Tag: Matt Bush

Matt Bush to Rangers: Latest Contract Details, Comments, Reaction

Former No. 1 overall pick Matt Bush has been afforded a shot at redemption by the Texas Rangers. 

According to the Dallas Morning NewsEvan Grant, the Rangers signed the right-handed pitcher to a minor league contract after the top pick in the 2004 draft spent almost three years in jail following a serious hit-and-run DWI incident. The deal does not include an invitation to spring training at the major league level.

The 29-year-old had reportedly been serving the final nine months of his sentence in a work-release program and set his sights on a potential return to baseball during that time. 

Based on his lengthy history of legal trouble that also includes an alleged spat with security guards, Bush will be under the microscope upon returning to the sport, per Jeff Wilson of the Star-Telegram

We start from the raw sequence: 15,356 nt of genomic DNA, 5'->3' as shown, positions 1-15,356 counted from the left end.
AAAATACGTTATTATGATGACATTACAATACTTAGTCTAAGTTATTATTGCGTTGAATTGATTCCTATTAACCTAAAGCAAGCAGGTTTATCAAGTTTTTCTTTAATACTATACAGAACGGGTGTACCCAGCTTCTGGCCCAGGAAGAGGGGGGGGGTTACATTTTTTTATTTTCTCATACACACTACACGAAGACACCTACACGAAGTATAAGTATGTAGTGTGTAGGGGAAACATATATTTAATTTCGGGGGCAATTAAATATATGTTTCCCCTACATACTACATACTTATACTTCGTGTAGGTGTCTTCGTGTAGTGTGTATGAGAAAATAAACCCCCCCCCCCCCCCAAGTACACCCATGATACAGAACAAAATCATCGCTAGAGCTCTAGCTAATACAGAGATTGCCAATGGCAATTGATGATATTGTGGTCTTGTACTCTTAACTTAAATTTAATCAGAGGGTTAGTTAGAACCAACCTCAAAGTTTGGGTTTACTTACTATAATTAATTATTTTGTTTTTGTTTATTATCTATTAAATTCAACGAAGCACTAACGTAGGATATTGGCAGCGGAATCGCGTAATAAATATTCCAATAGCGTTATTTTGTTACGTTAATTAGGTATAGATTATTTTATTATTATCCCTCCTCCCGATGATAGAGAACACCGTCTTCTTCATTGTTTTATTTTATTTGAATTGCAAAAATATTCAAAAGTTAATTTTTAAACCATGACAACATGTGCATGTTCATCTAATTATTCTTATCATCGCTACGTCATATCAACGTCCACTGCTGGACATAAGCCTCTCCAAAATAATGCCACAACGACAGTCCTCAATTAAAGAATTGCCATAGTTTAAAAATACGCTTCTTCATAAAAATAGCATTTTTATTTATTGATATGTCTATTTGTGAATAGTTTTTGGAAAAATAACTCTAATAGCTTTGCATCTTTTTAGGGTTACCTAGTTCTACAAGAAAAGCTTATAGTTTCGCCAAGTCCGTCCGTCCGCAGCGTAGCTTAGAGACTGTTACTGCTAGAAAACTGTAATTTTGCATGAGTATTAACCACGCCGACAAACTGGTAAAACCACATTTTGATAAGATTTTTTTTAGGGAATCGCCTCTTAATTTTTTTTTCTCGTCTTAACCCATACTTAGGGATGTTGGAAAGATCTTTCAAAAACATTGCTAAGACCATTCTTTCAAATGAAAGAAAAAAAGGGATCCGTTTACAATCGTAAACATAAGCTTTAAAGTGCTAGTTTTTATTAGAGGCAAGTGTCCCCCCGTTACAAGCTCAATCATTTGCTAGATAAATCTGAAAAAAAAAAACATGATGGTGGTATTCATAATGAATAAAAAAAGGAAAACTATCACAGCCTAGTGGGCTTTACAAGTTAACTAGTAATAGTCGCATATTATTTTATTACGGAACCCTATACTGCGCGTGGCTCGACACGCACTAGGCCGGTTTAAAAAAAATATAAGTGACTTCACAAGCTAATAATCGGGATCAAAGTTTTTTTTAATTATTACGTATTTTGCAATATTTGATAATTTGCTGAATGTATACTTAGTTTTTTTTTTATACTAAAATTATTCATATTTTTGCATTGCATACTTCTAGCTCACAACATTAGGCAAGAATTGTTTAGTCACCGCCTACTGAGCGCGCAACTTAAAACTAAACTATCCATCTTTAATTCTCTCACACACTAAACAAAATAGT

According to Grant, Bush’s history has placed him in the minor league drug and alcohol testing program. The Rangers will also operate with a zero-tolerance policy when it comes to any future infractions. 

“I think my future is as bright as I can make it,” Bush said, per Grant. “I wake up each day in a positive state of mind. Now, I’ve got a pretty cut-and-dried approach to things. I want to be part of the game. I want to be a role model. I want to make the most of this opportunity.”

After being drafted No. 1 overall as a shortstop by the San Diego Padres over a decade ago, Bush spent time in the Toronto Blue Jays system before landing with the Tampa Bay Rays prior to his DWI. According to the Tampa Bay TimesJoe Smith, he was involved in three hit-and-run DWI crashes the day of his arrest.